Figure 19: Colourised MTSAT imagery (left) and 3-channel composite MTSAT satellite imagery at 1630 LT showing intense thunderstorms developing over Singapore and the Malacca Straits as a Northeasterly surge of winds converged on Singapore and the West coast of Peninsular Malaysia.


Figure 20: Gradient wind analysis (from Bureau of Meteorology) of synoptic situation in South East Asia region on 23 Dec 2011. A strong surge of Northeasterly winds affected Vietnam, Peninsular Malaysia and Singapore, driven by an intense high pressure system over Siberia and China. As a result, intense thunderstorms developed over these regions and the South China Sea as the winds slowed and converged closer to the equator.


Figure 21: Vertical wind profile from wind profiler located at Changi Airport on 23rd December 2011 between 11:00LT and 17:00LT. A significant increase in wind speed was observed starting from 1300LT when the surge of strong Northeasterly winds swept across Singapore and induced the development of intense thunderstorms as they converged over the island.

Figure22a Figure22b Figure22c Figure22d Figure22e Figure22f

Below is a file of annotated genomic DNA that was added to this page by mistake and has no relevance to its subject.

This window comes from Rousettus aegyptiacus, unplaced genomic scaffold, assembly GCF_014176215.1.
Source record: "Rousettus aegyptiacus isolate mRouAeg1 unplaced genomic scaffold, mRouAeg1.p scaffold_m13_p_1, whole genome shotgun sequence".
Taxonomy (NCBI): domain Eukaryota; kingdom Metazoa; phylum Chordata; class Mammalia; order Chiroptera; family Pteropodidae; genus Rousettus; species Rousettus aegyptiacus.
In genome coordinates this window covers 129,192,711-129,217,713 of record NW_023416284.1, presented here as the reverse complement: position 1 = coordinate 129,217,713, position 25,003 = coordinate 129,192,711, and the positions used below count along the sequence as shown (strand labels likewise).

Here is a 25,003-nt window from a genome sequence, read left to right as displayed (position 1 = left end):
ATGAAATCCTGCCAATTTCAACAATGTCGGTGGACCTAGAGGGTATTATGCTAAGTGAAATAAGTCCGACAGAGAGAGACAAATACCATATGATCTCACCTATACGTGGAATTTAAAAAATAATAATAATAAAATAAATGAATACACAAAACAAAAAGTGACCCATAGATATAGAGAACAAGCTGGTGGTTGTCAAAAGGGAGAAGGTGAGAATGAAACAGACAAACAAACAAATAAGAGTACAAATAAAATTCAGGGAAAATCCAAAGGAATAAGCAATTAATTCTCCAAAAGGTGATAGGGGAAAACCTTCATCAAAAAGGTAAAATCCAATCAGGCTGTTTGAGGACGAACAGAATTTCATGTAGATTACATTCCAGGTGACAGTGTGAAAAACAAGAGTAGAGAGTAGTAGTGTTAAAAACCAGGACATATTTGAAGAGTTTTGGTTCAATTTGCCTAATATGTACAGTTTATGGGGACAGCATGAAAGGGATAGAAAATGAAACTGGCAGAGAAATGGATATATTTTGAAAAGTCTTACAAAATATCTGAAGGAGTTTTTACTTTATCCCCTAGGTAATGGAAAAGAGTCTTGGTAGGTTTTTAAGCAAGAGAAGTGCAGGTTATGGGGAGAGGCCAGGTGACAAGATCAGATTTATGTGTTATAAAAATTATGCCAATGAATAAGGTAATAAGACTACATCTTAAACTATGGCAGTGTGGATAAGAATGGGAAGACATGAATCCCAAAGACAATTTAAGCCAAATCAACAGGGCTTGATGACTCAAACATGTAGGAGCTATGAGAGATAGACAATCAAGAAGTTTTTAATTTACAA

Figure 22: Radar images at hourly intervals between 1230-1730LT on 23rd Dec 2011 showing the northeast monsoon surge affecting Southern Johor, Singapore and Batam Island. The last surge of thunderstorms was the most intense and affected much of southern and central Singapore around 1630LT.

Figure23a Figure23b

Figure 23: Rainfall data from the automatic weather stations located island wide on 23st Dec 2011. Total rainfall (top) and hourly rainfall intensity (bottom) for that day.


Figure 24: Monthly statistics of rainfall, maximum and minimum temperature at the climate station located in Changi.


Figure 25: Percentage deviation of rainfall from the mean (1869-2010). The correlation with the Oceanic Niño Index was relatively strong in 2011 with the exception of the months of February, May and December.


Figure 26: The Oceanic Niño Index for 2011 (Source; NOAA NWS CPC). Red: El Niño conditions; Black: Neutral conditions; Blue: La Niña conditions.


Figure 27: The Indian Ocean Dipole Mode Index (source: JAMSTEC). Positive (red) indicates warmer anomalies in the western Indian Ocean and cooler anomalies in the eastern Indian Ocean. Negative (blue) indicates cooler anomalies in the western Indian Ocean and warmer anomalies in the Eastern Indian Ocean. South East Asia is located at the Eastern Indian Ocean.


Figure 28: Isohyets of annual rainfall distribution in 2010 for Singapore


Figure 29: Percent deviation of annual rainfall in 2010 from the long term means for Singapore.